The Hermitage Farm

While dirt farming might not immediately spring to mind as a category of spiritual pursuit, we call our minds back to the Lord Jesus, Who continually drew on agricultural metaphors for the spiritual life — the mustard seed that moves a mountain; the Enemy who plants tares among the wheat; the seed that falls on thorny ground, on rocky ground, or on good soil; the vineyard; the seed growing secretly; the threshing floor; the harvest; ....

Beholding William Holman Hunt's painting "The Light of the World," our eyes are fastened upon the light shining from the King's lantern and then upon His kindly visage. But then we look more closely to see that He stands in the midst of a ruined garden and that he knocks upon the door of a tomb. So much is called to mind here. Yes, the Lord knocks at the door of our hearts, but until we let Him in, we live in a never-ending spiritual death. Yes, our lives had begun in the garden of innocent youth, but so many adults find that the wrong decisions of their past have encouraged weeds into the garden and that now it is strewn with rotting fruit. He knocks, but He is not knocking from within. He is outside, standing in the debris of our mistakes and errors.

Our life began in a garden, and it will return to a garden. This painting, cherished by Anglo-Catholics and hanging in a side chapel of Keble Chapel (Keble College, Oxford), depicts the state of human affairs, Two members of our Franciscan Community, a Roman Catholic Franciscan sister and an Anglo-Catholic Franciscan priest who met in Haiti, discovered that both of them had carried this painting (postcard size) all over the world with them. No question, it is a painting that touches upon every life.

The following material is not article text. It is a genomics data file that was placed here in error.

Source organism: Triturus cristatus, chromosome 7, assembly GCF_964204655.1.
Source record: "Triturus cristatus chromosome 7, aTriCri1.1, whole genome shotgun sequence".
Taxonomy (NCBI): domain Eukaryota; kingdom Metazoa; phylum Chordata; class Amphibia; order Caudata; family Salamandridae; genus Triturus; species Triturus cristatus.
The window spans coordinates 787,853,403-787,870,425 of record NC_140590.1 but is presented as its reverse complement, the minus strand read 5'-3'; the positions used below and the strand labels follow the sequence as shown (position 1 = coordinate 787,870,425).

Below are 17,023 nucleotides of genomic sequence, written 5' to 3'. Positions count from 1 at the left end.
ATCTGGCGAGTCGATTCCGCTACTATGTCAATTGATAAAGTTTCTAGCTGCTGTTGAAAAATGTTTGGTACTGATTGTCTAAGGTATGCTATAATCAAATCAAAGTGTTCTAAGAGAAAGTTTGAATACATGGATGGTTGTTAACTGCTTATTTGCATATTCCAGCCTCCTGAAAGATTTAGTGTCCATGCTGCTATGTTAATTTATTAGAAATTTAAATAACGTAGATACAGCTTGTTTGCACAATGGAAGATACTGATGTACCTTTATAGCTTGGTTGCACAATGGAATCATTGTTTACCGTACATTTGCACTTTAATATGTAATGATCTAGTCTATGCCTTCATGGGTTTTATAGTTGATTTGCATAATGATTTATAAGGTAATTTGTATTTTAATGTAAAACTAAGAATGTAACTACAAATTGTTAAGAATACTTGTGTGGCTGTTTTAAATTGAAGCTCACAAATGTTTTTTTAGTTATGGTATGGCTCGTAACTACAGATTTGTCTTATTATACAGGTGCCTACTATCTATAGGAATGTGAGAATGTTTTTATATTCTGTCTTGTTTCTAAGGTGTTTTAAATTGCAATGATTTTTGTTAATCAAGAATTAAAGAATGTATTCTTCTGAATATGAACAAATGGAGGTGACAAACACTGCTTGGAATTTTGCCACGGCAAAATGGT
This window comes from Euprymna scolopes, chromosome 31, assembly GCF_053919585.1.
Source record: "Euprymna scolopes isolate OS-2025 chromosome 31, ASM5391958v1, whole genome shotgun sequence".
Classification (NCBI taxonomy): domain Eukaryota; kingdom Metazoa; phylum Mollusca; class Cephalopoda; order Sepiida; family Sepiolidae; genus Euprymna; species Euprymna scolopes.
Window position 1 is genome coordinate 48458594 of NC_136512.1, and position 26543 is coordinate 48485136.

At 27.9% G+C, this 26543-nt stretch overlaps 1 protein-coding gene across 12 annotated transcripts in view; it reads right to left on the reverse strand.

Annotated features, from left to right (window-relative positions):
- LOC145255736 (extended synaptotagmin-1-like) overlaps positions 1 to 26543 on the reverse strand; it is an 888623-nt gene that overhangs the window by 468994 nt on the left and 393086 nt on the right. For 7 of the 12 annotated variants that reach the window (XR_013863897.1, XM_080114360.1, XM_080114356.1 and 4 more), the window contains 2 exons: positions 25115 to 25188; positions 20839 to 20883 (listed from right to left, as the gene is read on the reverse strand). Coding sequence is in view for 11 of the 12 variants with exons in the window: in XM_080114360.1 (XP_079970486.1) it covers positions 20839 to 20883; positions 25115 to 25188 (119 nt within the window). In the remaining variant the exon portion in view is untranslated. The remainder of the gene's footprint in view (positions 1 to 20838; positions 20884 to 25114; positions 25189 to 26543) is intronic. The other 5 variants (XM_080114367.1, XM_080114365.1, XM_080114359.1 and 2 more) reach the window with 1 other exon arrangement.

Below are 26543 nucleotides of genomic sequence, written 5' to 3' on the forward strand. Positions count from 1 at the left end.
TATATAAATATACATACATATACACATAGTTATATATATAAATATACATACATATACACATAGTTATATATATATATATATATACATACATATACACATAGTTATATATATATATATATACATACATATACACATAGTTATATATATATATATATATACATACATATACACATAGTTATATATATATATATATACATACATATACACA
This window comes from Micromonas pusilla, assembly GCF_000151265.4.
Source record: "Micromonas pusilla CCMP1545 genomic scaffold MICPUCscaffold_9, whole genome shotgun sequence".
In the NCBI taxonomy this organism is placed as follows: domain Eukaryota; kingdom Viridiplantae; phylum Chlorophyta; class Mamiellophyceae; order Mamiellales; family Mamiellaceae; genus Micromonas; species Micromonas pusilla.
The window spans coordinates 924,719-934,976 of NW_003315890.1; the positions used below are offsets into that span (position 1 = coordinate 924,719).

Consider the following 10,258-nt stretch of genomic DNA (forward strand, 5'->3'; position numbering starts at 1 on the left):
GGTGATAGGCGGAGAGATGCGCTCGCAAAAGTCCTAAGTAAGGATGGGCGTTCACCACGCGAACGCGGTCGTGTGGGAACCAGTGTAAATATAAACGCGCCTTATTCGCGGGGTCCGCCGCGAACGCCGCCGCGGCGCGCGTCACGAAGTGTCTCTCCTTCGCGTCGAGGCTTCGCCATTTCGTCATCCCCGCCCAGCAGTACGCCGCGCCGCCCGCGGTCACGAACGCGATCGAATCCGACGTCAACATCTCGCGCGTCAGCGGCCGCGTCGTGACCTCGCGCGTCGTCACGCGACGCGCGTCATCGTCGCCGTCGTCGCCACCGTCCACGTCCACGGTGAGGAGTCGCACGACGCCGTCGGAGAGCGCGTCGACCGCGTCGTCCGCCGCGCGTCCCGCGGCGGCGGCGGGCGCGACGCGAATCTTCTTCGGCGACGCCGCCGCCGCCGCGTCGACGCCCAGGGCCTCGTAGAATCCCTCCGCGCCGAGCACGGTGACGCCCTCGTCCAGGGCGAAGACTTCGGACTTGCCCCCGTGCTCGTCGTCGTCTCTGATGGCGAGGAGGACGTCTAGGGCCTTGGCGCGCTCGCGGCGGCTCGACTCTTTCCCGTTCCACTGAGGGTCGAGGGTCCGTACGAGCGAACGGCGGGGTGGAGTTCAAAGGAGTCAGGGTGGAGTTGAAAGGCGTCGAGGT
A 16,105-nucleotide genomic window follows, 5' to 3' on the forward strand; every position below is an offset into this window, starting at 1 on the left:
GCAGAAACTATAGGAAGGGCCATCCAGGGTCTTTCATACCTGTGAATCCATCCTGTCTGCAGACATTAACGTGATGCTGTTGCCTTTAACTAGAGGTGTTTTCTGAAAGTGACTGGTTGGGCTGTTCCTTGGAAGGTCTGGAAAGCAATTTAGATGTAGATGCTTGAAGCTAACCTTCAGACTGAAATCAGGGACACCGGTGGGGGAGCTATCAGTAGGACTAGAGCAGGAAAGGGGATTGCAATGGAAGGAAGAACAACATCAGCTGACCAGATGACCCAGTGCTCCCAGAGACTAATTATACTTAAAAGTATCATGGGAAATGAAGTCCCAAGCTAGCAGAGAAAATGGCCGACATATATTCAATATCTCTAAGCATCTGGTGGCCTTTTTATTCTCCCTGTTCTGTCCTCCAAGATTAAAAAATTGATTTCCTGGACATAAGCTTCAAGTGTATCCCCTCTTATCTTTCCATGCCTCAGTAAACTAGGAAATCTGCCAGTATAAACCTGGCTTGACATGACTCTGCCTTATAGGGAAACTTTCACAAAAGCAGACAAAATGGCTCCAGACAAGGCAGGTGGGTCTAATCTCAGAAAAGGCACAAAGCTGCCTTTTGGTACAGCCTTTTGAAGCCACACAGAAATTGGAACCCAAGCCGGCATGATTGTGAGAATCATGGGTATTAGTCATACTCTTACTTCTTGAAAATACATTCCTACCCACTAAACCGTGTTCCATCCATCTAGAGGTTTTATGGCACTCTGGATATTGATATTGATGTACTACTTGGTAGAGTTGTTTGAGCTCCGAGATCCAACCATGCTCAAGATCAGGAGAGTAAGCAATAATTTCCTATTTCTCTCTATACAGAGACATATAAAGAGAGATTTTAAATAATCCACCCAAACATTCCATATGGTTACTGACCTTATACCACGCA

We suppose that every farmer sees the connection between a well-ordered farm or orchard and a life that is cleared of debris. Tilling the soil, pruning, freeing trees of disease and rot and returning them to health, all of this is a form of prayer — one that brings praying hands into the constant emergence of new life. It is vital, alive, surprising, and in Hawai'i, bountiful. Who does not look forward to strolling out into the garden each morning to see what new blooms have appeared? And should we ever become discouraged, thinking of the wide world around us as a hopelessly overgrown ruin of a once-pristine garden, then we soothe our souls by setting our little acres at the Hermitage into good order reminding ourselves that this is what God has given us to do. We practice this vocation of orderliness in several broad areas.